By activating the farnesoid X receptor, psyllium may have anti-inflammatory effects.
Psyllium is a semi-soluble fiber sourced from Plantago seeds. Dietary fiber generally promotes intestinal health, but whether patients with inflammatory intestinal conditions, such as ulcerative colitis, can gain the same benefits has yet to be determined.
A study led by Alexis Bretin, Ph.D., postdoctoral fellow at the Institute for Biomedical Sciences at Georgia State University, tested several types of fiber to gain insight into which fibers might help ease ulcerative colitis and the mechanism by which this may occur.
In the recent study published in Cellular and Molecular Gastroenterology and Hepatology, Bretin and his fellow researchers tested inulin, cellulose, pectin, glucomannan and psyllium in a mouse model. They found that inulin, cellulose, pectin, and glucomannan exacerbated colitis. But psyllium had a protective effect.
When investigating the mechanism by which psyllium conferred its protection, Bretin and colleagues found that psyllium increased serum bile acid levels and, in turn, activated the farnesoid X receptor (FXR), a bile acid receptor. They believe that it is the activation of FXR that quells inflammation and prevents colitis.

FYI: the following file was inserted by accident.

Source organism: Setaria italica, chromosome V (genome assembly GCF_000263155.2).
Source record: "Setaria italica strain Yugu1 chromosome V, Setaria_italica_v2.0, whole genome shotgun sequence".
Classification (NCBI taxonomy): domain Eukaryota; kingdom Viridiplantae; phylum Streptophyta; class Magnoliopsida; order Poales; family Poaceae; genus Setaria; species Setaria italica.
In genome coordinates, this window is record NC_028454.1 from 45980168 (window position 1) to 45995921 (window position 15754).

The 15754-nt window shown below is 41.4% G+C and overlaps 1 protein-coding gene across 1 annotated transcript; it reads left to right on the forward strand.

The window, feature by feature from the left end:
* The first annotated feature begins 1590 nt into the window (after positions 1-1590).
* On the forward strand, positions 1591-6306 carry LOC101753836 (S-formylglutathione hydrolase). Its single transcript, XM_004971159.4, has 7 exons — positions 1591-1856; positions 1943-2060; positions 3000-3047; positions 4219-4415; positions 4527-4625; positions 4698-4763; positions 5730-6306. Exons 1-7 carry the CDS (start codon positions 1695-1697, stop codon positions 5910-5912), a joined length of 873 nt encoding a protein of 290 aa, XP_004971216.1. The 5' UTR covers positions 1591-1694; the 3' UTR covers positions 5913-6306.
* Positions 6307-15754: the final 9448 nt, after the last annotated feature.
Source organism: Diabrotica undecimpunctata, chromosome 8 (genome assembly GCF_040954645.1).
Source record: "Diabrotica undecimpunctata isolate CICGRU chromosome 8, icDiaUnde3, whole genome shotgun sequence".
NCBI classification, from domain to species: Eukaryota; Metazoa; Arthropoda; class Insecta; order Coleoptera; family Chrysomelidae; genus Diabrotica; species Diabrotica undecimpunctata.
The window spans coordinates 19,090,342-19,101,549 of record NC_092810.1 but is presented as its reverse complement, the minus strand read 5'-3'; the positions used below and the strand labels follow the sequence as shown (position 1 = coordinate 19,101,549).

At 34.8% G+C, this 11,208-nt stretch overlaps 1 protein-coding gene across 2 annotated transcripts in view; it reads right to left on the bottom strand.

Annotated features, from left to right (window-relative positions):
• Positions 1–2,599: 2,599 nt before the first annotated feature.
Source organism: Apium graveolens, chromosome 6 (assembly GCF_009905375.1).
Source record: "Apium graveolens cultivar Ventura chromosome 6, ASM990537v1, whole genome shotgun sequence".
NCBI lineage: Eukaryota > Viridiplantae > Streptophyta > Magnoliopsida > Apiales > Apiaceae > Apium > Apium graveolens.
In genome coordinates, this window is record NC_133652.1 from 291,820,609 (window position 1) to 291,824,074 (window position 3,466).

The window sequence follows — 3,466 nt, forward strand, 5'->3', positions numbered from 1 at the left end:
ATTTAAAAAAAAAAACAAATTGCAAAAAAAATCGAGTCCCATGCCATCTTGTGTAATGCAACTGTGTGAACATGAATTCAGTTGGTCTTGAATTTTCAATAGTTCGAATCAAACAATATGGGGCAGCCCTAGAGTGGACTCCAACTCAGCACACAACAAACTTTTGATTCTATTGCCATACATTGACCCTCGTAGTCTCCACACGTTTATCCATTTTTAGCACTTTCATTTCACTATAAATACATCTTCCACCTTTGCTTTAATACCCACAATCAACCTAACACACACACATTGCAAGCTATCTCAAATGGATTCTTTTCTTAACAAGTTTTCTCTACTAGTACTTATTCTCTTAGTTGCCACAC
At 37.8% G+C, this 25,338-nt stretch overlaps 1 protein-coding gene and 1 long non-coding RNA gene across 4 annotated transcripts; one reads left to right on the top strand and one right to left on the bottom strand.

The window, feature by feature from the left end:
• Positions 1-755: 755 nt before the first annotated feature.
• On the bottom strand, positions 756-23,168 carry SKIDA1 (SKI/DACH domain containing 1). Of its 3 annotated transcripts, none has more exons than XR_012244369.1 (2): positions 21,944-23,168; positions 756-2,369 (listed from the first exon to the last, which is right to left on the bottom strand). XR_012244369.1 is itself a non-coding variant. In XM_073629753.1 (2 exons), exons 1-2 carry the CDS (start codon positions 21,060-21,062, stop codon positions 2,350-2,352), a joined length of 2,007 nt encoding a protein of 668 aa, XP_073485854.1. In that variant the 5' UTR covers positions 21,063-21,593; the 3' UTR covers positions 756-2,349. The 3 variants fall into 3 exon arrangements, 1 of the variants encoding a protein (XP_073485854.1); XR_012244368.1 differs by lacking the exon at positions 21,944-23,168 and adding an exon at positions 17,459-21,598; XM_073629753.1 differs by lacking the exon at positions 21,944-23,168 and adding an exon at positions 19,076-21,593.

The results are from experiments done in mice, so they are preliminary. But Bretin and his colleagues say they suggest that activation of FXR might be pharmacological strategy for treating inflammatory bowel disease (IBD), including ulcerative colitis.
“Our results support the notion that pharmacologic FXR activation might be useful in managing IBD and thus further investigation of its mechanisms of action are warranted,” they wrote, adding that future studies of psyllium in humans should include measurement of serum bile acid and consider roles for FXR activation in mediating impacts of this fiber.
Findings from this study may also inform clinicians and dietitians about the potential benefits of dietary fiber in patients with IBD.
“The notion that fermentable foods might negatively impact IBD has prompted many patients to consume low-fiber diets,” they note, so they are missing out on the “broad array of health benefits provided by fiber, which, at least for some fibers, may include an ability to dampen the inflammation that drives their disease.”